If you live with a romantic partner, you may be accustomed to finding their hair in the shower drain, their shows on your Netflix account, and their dirty dishes in the sink. But according to new research, there may be a lot more of your partner around than you realize. According to a study published Wednesday in mSystems, an open-access journal published by the American Society for Microbiology, couples who live together share very similar skin microbiomes, especially on their feet. And what’s more, scientists found they could match sexually active cohabiting couples by their microbiomes with 86 percent accuracy.
Microbial communities consisting of bacteria, yeast, and viruses inhabit our entire bodies. Usually when we hear about the human microbiome, we hear about the microbes that inhabit the digestive system. But there are rich communities inhabiting our skin — the largest organ — too.
Ashley Ross, Andrew Doxey, and Josh Neufeld, biologists at the University of Waterloo in Ontario, swabbed 17 different skin areas of 10 cohabiting heterosexual couples (20 people total). “The upper eyelids, outer nostrils, inner nostrils, armpits, torso, back, navel, inner thighs, bottom of feet, and palms of hands were sampled by the participants themselves using sterile foam swabs,” write the authors of the paper.
They sequenced the genomes of the samples to determine the composition of the colonies and found that even though location of samples and individual differences played the biggest roles in people’s differences in microbe diversity, cohabitation played a statistically significant role.
Further, when the researchers put the data into an algorithm to test whether couples could be discerned based on skin microbiome composition, they found that they could match couples with 86 percent accuracy.
The researchers report that the cohabiting couples in the study shared the most microbes on their feet, and the fewest on their inner thighs. They attribute the difference in thigh microbiome composition to differences in biological sex, since the vaginal microbiome is highly specific.
The study’s authors didn’t investigate why cohabiting couples share so much foot microbiota, but they speculated that it could have to do with the dust tracked around a home. Finding why this is could be an area of future study, as could skin microbiome research that involves a more diverse population than 90 percent white heterosexuals.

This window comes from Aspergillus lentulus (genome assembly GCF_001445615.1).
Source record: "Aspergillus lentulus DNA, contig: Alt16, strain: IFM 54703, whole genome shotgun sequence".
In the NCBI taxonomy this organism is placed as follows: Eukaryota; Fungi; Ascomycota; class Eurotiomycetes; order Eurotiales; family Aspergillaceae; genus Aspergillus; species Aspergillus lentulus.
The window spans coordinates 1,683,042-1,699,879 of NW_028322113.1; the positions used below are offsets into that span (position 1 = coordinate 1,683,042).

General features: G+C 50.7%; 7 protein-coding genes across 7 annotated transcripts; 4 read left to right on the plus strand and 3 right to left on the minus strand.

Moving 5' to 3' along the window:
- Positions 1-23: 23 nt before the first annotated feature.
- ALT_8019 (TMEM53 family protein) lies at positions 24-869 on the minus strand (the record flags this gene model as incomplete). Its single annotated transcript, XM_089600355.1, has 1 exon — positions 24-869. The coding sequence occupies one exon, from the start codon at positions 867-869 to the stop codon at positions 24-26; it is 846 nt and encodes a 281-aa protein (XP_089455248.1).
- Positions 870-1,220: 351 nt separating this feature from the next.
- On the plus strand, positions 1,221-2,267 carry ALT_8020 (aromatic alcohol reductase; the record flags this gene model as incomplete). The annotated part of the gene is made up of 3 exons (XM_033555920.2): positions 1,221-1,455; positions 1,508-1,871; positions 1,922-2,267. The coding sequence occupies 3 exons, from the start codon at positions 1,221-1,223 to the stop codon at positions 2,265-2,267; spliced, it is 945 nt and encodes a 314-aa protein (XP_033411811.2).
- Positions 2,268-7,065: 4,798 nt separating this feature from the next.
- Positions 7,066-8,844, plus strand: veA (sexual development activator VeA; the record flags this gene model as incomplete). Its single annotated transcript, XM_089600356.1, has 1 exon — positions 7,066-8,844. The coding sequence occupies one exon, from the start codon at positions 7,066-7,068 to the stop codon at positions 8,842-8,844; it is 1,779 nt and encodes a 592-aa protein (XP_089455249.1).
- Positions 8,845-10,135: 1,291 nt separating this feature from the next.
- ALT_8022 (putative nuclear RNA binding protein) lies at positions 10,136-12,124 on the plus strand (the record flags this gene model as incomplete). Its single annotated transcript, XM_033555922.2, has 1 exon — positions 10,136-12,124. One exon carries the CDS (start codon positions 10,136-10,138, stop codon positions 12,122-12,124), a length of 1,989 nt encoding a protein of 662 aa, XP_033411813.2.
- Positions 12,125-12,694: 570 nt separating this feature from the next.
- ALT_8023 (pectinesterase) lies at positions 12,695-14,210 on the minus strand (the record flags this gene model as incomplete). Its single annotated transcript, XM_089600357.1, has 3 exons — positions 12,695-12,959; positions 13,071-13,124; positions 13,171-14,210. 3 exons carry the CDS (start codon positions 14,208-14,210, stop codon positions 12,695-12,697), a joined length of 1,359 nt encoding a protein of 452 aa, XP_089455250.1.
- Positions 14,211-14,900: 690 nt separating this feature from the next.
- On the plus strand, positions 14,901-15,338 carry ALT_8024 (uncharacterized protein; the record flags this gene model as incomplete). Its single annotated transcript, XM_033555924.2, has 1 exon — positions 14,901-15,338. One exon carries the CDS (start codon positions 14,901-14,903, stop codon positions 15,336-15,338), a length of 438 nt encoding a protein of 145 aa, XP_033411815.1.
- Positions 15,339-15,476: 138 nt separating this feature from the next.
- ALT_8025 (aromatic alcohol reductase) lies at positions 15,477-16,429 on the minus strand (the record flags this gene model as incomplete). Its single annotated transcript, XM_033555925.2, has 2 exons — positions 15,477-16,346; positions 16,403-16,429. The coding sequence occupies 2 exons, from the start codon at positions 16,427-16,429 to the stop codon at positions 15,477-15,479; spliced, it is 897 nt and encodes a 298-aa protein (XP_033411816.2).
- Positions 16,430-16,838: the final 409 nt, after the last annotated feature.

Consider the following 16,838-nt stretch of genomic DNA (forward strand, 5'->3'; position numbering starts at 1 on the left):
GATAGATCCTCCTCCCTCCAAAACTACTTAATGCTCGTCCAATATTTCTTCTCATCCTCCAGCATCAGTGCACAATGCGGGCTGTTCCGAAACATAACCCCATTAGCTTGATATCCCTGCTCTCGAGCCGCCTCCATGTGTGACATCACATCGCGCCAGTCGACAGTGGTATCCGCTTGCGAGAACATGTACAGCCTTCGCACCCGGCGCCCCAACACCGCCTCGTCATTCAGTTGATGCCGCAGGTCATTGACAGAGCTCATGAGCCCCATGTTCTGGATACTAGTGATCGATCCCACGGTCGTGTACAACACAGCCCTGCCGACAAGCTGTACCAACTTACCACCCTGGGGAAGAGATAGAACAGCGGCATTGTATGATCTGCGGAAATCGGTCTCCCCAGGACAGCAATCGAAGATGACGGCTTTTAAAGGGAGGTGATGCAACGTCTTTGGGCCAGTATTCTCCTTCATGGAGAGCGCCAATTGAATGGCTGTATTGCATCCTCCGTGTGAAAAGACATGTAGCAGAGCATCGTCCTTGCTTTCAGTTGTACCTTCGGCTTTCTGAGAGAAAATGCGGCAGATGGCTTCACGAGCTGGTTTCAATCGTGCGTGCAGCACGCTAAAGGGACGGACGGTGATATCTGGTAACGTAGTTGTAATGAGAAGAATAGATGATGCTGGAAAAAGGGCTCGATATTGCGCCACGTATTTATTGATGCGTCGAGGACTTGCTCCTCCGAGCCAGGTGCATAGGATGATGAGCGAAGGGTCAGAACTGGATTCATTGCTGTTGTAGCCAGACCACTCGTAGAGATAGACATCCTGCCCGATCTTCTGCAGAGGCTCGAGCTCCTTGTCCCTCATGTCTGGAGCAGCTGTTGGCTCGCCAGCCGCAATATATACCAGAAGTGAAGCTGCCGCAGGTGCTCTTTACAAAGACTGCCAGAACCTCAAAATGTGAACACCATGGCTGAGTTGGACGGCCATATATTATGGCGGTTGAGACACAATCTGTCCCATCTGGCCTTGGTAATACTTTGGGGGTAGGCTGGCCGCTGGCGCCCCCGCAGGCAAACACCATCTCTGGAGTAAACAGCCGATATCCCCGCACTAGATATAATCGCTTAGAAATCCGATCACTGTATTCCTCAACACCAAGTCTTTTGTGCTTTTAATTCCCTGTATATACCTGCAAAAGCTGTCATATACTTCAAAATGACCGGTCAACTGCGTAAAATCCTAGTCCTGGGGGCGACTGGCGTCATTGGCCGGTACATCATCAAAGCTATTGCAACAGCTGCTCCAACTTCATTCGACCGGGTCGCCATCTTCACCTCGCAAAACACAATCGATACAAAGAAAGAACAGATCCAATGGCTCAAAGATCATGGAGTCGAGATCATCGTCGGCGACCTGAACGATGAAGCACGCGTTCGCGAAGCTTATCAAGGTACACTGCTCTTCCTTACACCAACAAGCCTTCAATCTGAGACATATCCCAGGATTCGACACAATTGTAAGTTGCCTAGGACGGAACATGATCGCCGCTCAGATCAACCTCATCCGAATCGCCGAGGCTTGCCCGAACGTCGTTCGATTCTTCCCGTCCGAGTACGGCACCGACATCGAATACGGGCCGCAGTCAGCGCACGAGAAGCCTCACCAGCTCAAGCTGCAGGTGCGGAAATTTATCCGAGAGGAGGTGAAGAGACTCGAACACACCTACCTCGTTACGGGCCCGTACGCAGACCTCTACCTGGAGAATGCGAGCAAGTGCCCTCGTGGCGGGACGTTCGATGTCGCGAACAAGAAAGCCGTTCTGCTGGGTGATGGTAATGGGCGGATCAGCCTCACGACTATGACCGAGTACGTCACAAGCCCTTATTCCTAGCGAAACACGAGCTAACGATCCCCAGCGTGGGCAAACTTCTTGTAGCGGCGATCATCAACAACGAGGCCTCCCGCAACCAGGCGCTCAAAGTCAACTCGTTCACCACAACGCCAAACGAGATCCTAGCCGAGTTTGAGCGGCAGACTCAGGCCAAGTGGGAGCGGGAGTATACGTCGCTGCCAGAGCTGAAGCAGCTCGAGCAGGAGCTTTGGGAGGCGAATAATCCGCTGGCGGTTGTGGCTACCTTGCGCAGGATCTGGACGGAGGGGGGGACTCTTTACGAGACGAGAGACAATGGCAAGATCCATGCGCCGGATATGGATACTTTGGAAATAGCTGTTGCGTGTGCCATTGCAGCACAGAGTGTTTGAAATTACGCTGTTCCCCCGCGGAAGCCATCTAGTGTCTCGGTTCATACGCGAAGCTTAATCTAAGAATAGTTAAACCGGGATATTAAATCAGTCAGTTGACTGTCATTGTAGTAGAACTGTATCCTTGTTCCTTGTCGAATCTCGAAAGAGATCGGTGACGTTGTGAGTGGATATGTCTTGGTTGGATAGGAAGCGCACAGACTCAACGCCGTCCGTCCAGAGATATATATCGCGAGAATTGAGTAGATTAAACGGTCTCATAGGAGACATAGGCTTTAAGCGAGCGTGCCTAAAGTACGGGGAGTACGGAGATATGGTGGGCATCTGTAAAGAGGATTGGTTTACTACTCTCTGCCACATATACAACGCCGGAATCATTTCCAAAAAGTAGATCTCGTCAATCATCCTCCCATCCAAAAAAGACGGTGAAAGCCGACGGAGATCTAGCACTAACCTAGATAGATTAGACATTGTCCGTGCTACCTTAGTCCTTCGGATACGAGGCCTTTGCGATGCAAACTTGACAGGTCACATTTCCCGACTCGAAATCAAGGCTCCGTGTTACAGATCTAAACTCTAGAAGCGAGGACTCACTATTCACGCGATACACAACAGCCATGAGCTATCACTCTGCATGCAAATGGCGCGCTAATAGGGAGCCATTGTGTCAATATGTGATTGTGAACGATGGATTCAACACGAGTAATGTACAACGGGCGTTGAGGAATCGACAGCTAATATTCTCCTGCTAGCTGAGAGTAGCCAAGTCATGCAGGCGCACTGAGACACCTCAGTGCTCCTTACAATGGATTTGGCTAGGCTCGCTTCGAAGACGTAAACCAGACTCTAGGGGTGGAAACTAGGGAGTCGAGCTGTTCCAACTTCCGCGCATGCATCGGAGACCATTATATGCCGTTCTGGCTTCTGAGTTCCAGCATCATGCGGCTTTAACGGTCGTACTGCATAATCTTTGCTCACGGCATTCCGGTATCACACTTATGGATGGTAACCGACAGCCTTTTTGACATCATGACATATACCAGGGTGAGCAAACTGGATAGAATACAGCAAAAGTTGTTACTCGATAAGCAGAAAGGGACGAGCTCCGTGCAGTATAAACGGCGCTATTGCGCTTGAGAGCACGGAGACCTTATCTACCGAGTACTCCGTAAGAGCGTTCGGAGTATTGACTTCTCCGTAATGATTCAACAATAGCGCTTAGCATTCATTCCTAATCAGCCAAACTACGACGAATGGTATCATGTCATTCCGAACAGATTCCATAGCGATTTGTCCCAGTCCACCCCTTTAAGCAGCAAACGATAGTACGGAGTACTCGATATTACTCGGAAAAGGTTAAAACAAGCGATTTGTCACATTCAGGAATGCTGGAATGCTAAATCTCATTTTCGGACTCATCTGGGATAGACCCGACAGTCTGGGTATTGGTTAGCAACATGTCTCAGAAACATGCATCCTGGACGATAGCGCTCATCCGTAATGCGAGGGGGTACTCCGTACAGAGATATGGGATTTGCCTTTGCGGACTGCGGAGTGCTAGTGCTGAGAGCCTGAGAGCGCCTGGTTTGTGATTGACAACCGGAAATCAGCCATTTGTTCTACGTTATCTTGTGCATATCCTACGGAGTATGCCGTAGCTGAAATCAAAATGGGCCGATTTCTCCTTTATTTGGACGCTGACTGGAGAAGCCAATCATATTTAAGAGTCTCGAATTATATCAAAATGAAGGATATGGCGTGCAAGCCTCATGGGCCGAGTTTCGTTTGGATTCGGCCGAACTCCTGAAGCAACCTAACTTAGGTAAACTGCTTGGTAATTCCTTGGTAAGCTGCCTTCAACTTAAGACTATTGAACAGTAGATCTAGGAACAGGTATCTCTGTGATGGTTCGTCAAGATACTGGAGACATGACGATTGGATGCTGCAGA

So next time you get grossed out when you see your partner using your toothbrush or when you find their hair in the soap, keep in mind that your skin bugs are already one big family.
Abstract: Distinct microbial communities inhabit individuals as part of the human skin microbiome and are continually shed to the surrounding environment. Microbial communities from 17 skin sites of 10 sexually active cohabiting couples (20 individuals) were sampled to test whether cohabitation impacts an individual’s skin microbiome, leading to shared skin microbiota among partner pairs. Amplified 16S rRNA genes of bacteria and archaea from a total of 340 skin swabs were analyzed by high-throughput sequencing, and the results demonstrated that cohabitation was significantly associated with microbial community composition, although this association was greatly exceeded by characteristics of body location and individuality. Random forest modeling demonstrated that the partners could be predicted 86% of the time (P < 0.001) based on their skin microbiome profiles, which was always greater than combinations of incorrectly matched partners. Cohabiting couples had the most similar overall microbial skin communities on their feet, according to Bray-Curtis distances. In contrast, thigh microbial communities were strongly associated with biological sex rather than cohabiting partner. Additional factors that were associated with the skin microbiome of specific body locations included the use of skin care products, pet ownership, allergies, and alcohol consumption. These baseline data identified links between the skin microbiome and daily interactions among cohabiting individuals, adding to known factors that shape the human microbiome and, by extension, its relation to human health.
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